*CH1O10,KO,HO solid + SbO, solid = HO solid+CHO10, KO,SbO, solid.......

develops -0.85 Cal.

The heat of solution of the anhydrous salt at 12° is -51; of the hydrated salt -53, whence

*C,H,O10,KO, SbO, solid + HO solid = CH,O10,KO,SbO,,HO solid....

develops -0.5 Cal.

In the process of drying, tartar emetic should not be heated above 100°, since at 110-120° it loses more than one equivalent of water. When heated at 180°, it loses two equivalents of water, as Dumas observed, and forms an anhydride which dissolves in water with development of heat and production of a solution identical with an ordinary solution of tartar emetic.

*C,H2O, KO,SbO, solid + H2O2 solid = C.H,O10, KO,SbO, solid

develops +41 Cal.

C. H. B.

Influence of Double- and Ring linking on Molecular Volumes. By A. HORSTMANN (Ber., 20, 766-781).-In this paper, the author has brought together and classified in numerous tables the values obtained by various investigators for the molecular volumes (both at 0° and at the boiling point) of such substances as seemed likely to throw light on the influence of molecular structure on the molecular volumes of organic compounds.

Comparing compounds with open carbon-chains, the author finds that when a double linking is converted into a single linking by the addition of two atoms of hydrogen, the molecular volume increases, the increase at 0° varying from 41 to 94, the mean increase being 64. The instances taken include the conversion of unsaturated into saturated compounds, as well as of highly unsaturated compounds into less unsaturated (such as diallyl into hexylene). Most of the differences observed lie closely around the mean, 6'4.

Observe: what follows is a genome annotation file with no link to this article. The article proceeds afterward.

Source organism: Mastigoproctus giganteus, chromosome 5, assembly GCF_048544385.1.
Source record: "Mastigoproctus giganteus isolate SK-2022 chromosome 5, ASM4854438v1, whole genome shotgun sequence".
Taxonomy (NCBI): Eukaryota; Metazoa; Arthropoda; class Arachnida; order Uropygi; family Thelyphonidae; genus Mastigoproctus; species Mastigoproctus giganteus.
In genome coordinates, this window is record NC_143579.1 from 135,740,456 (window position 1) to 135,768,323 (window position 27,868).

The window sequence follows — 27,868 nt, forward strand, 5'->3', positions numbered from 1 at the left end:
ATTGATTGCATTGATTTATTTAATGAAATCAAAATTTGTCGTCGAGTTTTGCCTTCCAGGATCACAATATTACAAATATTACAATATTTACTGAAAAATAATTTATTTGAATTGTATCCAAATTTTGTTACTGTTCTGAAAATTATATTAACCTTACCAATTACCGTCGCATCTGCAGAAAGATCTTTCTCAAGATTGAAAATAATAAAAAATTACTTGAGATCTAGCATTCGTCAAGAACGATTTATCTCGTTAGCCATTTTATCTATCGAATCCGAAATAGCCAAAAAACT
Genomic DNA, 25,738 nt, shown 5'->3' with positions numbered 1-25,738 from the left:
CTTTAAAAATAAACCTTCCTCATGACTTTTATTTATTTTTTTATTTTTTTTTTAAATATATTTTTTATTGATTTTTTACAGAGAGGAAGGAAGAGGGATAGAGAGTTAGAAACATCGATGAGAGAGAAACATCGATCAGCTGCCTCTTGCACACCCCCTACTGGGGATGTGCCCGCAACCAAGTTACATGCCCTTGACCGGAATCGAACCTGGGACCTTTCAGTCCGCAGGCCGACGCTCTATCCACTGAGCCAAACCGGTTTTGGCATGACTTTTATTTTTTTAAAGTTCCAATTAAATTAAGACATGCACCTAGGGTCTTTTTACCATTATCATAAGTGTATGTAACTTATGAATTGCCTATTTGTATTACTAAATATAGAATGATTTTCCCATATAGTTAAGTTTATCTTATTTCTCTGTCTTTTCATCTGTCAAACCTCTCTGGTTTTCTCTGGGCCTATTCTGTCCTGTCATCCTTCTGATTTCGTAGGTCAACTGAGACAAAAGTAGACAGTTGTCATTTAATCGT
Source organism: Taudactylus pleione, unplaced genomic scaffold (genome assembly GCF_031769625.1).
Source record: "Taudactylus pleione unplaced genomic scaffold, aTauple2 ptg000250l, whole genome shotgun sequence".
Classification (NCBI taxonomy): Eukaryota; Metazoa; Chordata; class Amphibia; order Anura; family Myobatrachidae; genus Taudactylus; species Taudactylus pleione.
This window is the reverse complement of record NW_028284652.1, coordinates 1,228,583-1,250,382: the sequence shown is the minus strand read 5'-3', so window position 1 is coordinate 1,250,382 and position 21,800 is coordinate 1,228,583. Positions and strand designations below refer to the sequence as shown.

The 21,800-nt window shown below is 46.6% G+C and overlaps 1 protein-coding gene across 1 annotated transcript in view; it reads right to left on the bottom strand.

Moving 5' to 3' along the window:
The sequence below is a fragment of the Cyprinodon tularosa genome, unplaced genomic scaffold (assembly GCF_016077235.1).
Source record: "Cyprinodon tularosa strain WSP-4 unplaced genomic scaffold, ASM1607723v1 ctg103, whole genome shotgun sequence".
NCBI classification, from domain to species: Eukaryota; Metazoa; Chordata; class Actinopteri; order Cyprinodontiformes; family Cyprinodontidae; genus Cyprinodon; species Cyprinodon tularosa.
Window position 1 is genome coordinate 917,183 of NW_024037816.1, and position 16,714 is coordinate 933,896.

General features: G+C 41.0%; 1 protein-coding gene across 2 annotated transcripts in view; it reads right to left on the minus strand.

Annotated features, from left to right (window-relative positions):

Next, taking substances containing the benzene-ring and comparing their molecular volumes with those of their hexahydrides, the mean difference is found to be for 6H = 224, or for H2: = 7.5, or nearly the same as in the case of the open-chain formation. But when by a further addition of H, we pass from the hydrides of the aromatic compounds to fully saturated compounds the increase is much greater, the mean for H, being 16.2. This latter passage is of course accompanied with the change from the ring to the open formation. Similar results are shown between hydrides of aromatic compounds and their isomerides with open chains. In this case-where there is only difference of constitution and not of amount of hydrogen presentthe molecular volumes of the compounds with open chains exceed those of the isomeric benzene compounds by about 8.5. Similar results are obtained by a comparison of compounds of the naphthalene series (containing two rings) with corresponding compounds of the aromatic and fatty series.

* These equations are given as in the original paper, O = 8.